Let’s be clear from the get go. The unique gifts for writers I’m speaking here are those that can really make a difference for a writer, not those ‘unique gifts’ that end up collecting dust on a shelf. Yet, such notable gifts are quite common… When it comes to creative writing, what writers everywhere need is not a new telepathic laptop, a new magic keyboard, or a speech-to-text app able to understand them even when they cough and sneeze in the clutches of a cold. Not even a new secretary, a new house, or a brand new life are required. Sure, a brand new life—maybe one in which the bank account is in black and with a pleasantly long number of zeroes after the initial non-zero figure—can be of help, but only marginally. Let’s face it. Omero, Chaucer, Shakespeare, Austen, Nabokov, the Brontës sisters, Stephen King, and Neil Gaiman—just to…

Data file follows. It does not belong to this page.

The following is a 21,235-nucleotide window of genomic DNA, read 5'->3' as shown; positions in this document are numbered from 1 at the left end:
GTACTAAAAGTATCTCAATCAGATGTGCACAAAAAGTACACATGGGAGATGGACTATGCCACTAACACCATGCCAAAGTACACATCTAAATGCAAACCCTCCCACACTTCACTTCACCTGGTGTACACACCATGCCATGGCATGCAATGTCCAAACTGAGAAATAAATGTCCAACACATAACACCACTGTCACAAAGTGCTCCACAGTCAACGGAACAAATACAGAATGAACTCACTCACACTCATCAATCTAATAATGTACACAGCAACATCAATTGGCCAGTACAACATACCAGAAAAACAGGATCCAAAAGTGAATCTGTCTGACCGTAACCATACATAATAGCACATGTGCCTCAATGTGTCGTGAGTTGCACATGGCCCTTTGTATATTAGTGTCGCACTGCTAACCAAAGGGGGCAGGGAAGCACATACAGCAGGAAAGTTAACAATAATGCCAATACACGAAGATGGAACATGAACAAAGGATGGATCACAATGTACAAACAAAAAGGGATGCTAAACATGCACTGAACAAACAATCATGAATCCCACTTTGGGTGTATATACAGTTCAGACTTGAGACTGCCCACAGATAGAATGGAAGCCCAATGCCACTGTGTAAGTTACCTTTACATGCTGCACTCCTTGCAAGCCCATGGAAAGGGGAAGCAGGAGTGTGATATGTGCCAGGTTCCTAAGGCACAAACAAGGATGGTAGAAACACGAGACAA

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Creative writing – Grammar resources for writers

Even if it is essential to know it quite well to express our ideas precisely, grammar can be really frustrating at times. This is why often, when people think about creative writing, they tend to focus primarily on the creative part. Besides, these days creativity is glamorous and in high demand. So much so, that a creative approach to a problem, even if fruitless, is regarded more benignly than a non creative and just as fruitless one. Of course, this makes sense. In fact, if we constantly strive to find new ideas, chances are that on the long run we’ll end up with more creative and useful ones. For example, even if during his career Picasso realized something like 13.500 paintings–not to mention his other artworks–a large number of these paintings are now, and rightly so, gathering dust in some attic or basement. However, it’s those relatively few that managed…

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How to be more creative

half an orange - how to be more creative